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Baling and Recycling of Bottles & Cardboard

By: Newcastle Upon Tyne Hospitals NHS Foundation Trust

£7,384 net savings (Actual)

85.2 tonnes CO2e (Estimated)

The Renal Unit produces huge amounts of waste plastic and cardboard during its clinical activities. In order to recycle this waste the Trust installed two new pieces of equipment. A cardboard baler was installed to service the whole Freeman Hospital site in March 2011, which allowed the Renal Unit’s cardboard to be baled and recycled. In November 2011 a smaller twin baler was also installed to crush and bale the segregated 5L acid bottles from each renal dialysis session. Cardboard and plastic bottle recycling has increased by over 90 tonnes and savings of over £7,000 have been achieved.

The project was initiated by consultant nephrologist, Dr Alison Brown, and modern matron, Julia Harding. Using the commitment shown by the renal department, the Trust Waste Officer was able to justify a business case and gain Executive approval.

Equipment comprises a Static Vertical Mill Sized Baler (MX600) on long term rental for cardboard, and a twin chamber compact baler (Compact 75) on two-year rental for dialysis 5L plastic bottles. Baled cardboard and bottles are collected by SITA UK (the Trust's general waste contractor).


Environmental Benefits

An estimated 12 tonnes of plastic bottle waste is produced by the renal department each year.  Recycling all of this will save approximately 3.168 tonnes CO2e per year (1).

The renal unit has also been contributing its flattened cardboard to the main Freeman Hospital cardboard baler.  Approximately 100 tonnes of cardboard waste is produced annually and recycling this saves an estimated 82 tonnes CO2e per year (2). Unfortunately we are not able to break this down to the specific amount of cardboard produced by the Renal Unit as all areas of the hospital feed into the main cardboard baler. 

Total carbon savings from recycling of plastic and cardboard are therefore approximately 85.2 tonnes CO2e per year.

Importantly, recycling materials also reduces the need for virgin resources for new products. Although the benefits of this are hard to quantify, we know that increasing the recycling of resources instead of just disposing of them makes sense.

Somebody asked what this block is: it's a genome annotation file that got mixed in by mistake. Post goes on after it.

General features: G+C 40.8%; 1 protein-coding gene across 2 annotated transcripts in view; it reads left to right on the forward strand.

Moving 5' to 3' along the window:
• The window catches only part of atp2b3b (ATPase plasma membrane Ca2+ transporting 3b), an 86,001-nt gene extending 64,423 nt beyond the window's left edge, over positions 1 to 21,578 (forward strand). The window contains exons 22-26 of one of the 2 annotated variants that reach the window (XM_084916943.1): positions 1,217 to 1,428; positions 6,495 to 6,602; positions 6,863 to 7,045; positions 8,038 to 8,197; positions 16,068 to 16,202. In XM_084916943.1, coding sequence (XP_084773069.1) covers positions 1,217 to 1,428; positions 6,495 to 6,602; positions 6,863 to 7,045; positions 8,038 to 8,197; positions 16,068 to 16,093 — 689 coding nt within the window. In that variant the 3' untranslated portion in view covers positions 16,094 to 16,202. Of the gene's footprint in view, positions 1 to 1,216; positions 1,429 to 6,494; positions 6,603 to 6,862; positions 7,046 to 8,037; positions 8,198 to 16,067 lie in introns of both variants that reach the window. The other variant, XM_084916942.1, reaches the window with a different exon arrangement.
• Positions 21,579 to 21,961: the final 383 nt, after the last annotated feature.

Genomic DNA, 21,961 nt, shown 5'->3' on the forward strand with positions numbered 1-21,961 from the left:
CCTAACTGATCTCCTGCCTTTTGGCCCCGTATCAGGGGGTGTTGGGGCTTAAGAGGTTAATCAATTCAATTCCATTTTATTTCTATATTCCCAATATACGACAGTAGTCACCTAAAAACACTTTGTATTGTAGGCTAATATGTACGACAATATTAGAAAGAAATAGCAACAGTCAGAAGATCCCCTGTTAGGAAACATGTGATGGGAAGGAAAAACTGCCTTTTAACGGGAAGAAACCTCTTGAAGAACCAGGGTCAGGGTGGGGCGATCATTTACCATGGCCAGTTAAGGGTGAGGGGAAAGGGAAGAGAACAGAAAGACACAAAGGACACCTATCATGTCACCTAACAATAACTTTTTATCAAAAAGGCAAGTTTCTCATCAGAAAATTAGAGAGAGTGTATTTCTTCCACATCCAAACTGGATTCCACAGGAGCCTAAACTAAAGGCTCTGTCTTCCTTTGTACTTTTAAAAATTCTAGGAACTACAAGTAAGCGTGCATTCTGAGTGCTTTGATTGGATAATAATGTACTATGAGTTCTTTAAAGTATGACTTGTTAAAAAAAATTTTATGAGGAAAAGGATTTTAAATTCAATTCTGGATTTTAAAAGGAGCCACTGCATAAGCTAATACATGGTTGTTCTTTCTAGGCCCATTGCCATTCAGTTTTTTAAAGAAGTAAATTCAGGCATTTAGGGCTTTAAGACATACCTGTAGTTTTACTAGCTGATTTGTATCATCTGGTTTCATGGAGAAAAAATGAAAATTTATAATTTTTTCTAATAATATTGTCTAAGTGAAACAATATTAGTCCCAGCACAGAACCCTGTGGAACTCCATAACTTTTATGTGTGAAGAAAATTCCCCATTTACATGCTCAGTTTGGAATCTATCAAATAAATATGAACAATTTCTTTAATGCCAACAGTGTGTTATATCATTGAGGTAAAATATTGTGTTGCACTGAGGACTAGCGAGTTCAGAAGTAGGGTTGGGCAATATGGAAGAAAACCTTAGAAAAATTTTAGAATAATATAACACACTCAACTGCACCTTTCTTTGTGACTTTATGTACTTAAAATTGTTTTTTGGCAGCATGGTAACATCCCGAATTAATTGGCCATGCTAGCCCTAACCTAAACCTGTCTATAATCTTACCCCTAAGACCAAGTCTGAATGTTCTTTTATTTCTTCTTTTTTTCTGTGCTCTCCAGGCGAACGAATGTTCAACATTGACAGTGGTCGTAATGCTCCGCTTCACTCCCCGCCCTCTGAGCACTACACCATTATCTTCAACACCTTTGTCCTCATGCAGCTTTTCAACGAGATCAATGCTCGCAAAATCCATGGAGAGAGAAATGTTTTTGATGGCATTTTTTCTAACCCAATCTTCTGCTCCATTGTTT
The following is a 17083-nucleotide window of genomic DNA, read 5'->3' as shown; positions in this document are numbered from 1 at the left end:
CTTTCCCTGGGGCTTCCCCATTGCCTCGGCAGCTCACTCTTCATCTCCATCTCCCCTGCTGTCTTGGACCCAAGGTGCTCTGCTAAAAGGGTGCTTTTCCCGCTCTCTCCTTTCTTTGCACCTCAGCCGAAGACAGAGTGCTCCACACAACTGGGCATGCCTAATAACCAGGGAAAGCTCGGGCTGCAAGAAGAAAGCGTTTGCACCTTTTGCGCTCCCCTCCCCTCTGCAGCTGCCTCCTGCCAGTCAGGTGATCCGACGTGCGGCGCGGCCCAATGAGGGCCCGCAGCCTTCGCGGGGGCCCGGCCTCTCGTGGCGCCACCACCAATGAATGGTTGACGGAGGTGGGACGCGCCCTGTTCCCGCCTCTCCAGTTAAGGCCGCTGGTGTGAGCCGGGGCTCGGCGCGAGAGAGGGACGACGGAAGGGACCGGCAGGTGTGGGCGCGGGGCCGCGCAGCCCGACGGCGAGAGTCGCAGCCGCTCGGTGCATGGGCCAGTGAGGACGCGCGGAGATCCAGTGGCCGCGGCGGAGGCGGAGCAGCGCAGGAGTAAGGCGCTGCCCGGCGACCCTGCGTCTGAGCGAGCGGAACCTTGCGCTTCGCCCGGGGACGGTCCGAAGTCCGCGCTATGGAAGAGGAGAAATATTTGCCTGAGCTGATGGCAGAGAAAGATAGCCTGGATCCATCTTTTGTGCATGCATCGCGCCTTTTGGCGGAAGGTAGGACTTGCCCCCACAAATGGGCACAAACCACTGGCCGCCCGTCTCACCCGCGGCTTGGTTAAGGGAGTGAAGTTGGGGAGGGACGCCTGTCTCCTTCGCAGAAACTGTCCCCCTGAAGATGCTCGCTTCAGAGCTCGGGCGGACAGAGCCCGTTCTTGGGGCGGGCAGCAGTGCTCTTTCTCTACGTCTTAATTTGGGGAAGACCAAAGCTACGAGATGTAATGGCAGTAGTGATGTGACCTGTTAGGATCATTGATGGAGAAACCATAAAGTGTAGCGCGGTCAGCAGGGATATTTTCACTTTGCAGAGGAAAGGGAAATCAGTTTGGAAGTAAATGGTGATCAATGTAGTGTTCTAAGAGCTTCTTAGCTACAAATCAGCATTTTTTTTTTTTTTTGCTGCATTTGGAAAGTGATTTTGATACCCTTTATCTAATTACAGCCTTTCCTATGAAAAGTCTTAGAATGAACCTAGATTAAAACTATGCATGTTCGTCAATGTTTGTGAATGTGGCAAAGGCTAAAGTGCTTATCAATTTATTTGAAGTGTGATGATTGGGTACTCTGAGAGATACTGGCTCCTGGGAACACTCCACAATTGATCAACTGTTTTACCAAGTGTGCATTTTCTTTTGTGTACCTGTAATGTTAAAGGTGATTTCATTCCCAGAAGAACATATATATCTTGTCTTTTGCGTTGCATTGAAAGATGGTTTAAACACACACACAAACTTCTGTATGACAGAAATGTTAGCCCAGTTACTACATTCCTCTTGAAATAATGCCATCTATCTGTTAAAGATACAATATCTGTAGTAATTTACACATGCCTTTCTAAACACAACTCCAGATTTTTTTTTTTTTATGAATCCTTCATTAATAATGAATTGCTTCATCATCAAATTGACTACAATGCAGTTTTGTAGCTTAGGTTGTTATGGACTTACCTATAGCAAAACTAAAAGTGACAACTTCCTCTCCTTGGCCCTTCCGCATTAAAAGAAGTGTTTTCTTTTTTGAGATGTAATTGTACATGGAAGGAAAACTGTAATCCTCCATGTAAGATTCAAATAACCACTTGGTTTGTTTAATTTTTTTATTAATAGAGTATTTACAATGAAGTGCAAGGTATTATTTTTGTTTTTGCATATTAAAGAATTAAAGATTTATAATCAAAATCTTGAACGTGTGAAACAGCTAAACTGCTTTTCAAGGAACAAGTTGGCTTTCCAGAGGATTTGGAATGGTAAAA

Furthermore, the compaction saves on CO2e emissions from large waste vehicle movements, since the much smaller volumes can be more easily stored and therefore collected less frequently. 

(1)This is based on -230 kg CO2e per tonne of plastic recycled vs 34 kg CO2e per tonne of plastic sent to landfill (Annex 9, DEFRA 2011 Greenhouse Gas Conversion Factors for Company Reporting) 

(2) This is based on -240 kg CO2e per tonne of cardboard recycled vs 580 kg CO2e per tonne of cardboard sent to landfill (Annex 9, DEFRA 2011 Greenhouse Gas Conversion Factors for Company Reporting) 


Financial Benefits

The financial savings are summarised below:

Waste Type

Predicted Annual Weight of Waste

Previous Total Disposal Costs

New Annual Baler Rental

New Disposal Costs

New Total Annual Costs

Net costs

Plastic Bottles





















To reduce the environmental impact and cost of waste disposal. The project was inspired by an early Green Nephrology case study: http://map.sustainablehealthcare.org.uk/heart-england-nhs-foundation-trust/diversion-waste-recycling-stream-through-use-baling-machines .

SITA UK (long term lease of cardboard baler; collection and rebate for baled cardboard and plastic). Local firm ATK Equipment (2-year lease of plastic bottle baler).


The project was the winner of the Green Nephrology Awards 2012; the award entry poster can be downloaded here.

£4,376 (annual rental costs for balers)

Initial barriers included problems with siting the balers (H&S, fire risk, electrical enabling works, delivery, access etc) and porter buy-in for carrying out the baling tasks. All barriers were overcome through effective communication and options analysis. Beneficial drivers (cost and environmental savings) allowed us to convince all parties that it was the right thing to do. The barriers did place time delays on the project initiation but once approved and installed the successes have demonstrated it was worthwhile.

Problems that arose following implementation have mainly focused on contamination of the bottles resulting in residue on the baler (and difficult working conditions for the porters). This was overcome by showing renal staff the importance of rinsing and emptying all bottles before disposal. We also arranged a full service and clean of the twin baler and this issue hasn't been raised since. To date there have been no issues with the cardboard baler.

James Dixon, Trust Waste Officer, James.dixon@nuth.nhs.uk, 0191 282 1543